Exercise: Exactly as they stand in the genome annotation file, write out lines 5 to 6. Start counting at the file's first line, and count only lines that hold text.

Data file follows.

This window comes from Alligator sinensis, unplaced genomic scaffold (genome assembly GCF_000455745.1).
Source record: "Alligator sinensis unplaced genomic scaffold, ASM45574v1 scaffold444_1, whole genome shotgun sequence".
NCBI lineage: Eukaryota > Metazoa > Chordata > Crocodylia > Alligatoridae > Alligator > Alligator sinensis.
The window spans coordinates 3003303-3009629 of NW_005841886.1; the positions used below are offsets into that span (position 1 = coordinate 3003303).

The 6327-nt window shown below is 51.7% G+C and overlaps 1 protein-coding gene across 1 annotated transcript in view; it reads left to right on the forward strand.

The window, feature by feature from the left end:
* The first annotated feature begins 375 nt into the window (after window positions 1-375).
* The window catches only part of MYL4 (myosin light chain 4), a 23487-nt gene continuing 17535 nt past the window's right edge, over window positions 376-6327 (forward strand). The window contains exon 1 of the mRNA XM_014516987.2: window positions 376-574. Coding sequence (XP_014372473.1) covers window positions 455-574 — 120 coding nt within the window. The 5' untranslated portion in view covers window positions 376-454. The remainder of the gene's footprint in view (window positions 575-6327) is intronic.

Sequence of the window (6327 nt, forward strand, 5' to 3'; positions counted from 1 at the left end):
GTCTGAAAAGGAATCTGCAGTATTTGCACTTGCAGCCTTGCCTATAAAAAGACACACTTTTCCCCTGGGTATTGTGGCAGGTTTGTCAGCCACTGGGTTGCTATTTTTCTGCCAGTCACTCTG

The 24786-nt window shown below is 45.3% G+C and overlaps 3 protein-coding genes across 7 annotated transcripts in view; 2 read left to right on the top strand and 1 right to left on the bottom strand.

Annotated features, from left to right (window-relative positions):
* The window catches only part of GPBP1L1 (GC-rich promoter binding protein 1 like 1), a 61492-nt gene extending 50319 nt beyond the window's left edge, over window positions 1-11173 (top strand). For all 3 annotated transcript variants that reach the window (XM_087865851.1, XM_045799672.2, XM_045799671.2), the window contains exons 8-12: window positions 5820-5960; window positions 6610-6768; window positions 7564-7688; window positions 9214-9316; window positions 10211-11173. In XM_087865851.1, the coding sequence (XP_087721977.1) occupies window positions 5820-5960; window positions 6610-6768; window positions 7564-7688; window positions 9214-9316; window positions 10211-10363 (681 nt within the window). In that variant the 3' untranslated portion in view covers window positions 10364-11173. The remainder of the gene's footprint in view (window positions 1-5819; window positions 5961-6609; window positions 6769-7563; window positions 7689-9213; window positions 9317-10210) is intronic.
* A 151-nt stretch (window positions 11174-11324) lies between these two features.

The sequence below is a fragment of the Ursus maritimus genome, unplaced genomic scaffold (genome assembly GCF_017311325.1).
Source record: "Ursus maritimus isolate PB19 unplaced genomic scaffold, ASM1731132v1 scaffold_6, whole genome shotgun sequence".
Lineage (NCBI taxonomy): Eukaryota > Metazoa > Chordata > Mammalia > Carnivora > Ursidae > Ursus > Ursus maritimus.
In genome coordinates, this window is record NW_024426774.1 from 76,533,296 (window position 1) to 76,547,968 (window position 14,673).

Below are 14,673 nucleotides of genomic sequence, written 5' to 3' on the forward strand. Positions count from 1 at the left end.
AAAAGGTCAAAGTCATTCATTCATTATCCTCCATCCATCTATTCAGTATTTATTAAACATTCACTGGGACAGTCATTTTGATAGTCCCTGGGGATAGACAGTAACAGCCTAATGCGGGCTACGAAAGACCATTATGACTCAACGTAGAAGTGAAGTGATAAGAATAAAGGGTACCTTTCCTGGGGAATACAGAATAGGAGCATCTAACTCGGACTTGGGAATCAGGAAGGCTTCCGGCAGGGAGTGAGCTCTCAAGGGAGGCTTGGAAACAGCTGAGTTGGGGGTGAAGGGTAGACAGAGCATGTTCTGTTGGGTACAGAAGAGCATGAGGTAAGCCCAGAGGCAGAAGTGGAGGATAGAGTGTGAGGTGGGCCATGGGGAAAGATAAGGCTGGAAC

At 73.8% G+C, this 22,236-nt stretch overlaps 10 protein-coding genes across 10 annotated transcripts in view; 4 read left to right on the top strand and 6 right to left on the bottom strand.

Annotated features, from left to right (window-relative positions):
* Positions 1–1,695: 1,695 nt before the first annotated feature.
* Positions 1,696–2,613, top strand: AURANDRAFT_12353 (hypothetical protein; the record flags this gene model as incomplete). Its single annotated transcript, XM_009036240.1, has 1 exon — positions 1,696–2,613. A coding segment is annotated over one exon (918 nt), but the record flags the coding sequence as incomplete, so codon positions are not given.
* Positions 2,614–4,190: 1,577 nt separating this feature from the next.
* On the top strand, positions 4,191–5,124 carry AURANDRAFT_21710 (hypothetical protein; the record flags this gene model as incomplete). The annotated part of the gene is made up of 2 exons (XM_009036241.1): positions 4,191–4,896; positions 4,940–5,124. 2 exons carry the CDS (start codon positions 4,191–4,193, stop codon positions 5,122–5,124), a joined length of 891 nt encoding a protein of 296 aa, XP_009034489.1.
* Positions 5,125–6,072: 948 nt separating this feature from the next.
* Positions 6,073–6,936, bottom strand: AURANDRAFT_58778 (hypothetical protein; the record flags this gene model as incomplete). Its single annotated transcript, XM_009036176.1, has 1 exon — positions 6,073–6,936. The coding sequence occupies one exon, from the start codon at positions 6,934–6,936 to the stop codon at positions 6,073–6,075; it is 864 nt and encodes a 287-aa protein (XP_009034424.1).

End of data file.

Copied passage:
The 6327-nt window shown below is 51.7% G+C and overlaps 1 protein-coding gene across 1 annotated transcript in view; it reads left to right on the forward strand.

The window, feature by feature from the left end: